Now it is no secret that before recurring to this step, the East India Company had opened a loan at Calcutta, which, however, turned out a complete failure. This proves, on the one hand, that Indian capitalists are far from considering the prospects of British supremacy in India in the same sanguine spirit which distinguishes the London press; and, on the other hand, exacerbates the feelings of John Bull to an uncommon pitch, since he is aware of the immense hoardings of capital having gone on for the last seven years in India, whither, according to a statement recently published by Messrs. Haggard & Paxley, there has been shipped in 1856 and 1857, from the port of London alone, bullion to the amount of £21,000,000. The London Times, in a most persuasive strain, has taught its readers that
“of all the incentives to the loyalty (if the natives, that of making them out creditors was the least doubtful; while, on the other hand among an impulsive secretive and avaricious people no temptation to discontent or treachery could be stronger than that created by the idea that they were annually taxed to send dividends to wealthy claimants in other countries.”
The Indians, however, appear not to understand the beauty of a plan which would not only restore English supremacy at the expense of Indian capital, but at the same time, in a circuitous way, open the native hoards to British commerce. If, indeed, the Indian capitalists were as fond of British rule as every true Englishman thinks. it an article of faith to assert, no better opportunity could have been afforded them of exhibiting their loyalty and getting rid of their silver. The Indian capitalists shutting up their hoards, John Bull must open, his mind to the dire necessity of defraying himself in the first instance, at least, the expenses of the Indian insurrection, without any support on the part of the natives. The impending loan constitutes, moreover, a precedent only, and looks like the first leaf in a book, bearing the title Anglo-Indian Home Debt. It is no secret that what the East India Company wants are not eight millions, or ten millions, but twenty-five to thirty millions pounds, and even these as a first installment only, not for expenses to be incurred, but for debts already due. The deficient revenue for the last three years amounted to £5,000,000; the treasure plundered by the insurgents up to the 15th October last, to £10,000,000, according to the statement of the Phoenix, an Indian governmental paper; the loss of revenue in the North-eastern provinces, consequent upon the rebellion, to £5,000,000, and the war expenses to at least £10,000,000.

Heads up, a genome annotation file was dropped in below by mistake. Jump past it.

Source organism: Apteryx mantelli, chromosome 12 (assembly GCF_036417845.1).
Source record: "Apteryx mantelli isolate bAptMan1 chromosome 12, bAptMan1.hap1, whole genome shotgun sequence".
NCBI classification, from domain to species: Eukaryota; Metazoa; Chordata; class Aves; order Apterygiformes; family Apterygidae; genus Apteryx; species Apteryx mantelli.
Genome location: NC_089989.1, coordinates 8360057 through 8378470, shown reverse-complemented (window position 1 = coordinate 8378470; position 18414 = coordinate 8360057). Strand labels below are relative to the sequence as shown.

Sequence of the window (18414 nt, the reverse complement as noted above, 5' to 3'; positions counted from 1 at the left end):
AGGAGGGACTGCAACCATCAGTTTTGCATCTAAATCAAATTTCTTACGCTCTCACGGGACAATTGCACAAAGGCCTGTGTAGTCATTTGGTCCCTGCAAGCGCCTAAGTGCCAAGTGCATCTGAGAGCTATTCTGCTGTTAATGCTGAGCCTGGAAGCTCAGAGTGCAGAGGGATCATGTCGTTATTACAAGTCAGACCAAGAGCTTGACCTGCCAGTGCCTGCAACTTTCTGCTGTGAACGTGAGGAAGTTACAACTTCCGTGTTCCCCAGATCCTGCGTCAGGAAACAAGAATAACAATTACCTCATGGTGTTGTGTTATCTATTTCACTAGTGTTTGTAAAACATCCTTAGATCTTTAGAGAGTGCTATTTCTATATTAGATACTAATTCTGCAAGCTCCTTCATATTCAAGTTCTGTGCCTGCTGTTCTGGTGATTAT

It is true that successive loans by the Indian Company, in the London Money Market, would raise the value of money and prevent the increasing depreciation of capital; that is to say, the further fall in the rate of interest; but such a fall is exactly required for the revival of British industry and commerce. Any artificial check put upon the downward movement of the rate of discount is equivalent to an enhancement in the cost of production and the terms of credit, which, in its present weak state, English trade feels itself unable to bear. Hence the general cry of distress at the announcement of the Indian loan. Though the Parliamentary sanction adds no imperial guarantee to the loan of the Company, that guarantee, too, must be conceded, if money is not to be obtained on other terms; and despite all fine distinctions, as soon as the East India Company is supplanted by the British Government its debt will be merged into the British debt. A further increase of the large national debt seems, therefore, one of the first financial consequences of the Indian Revolt.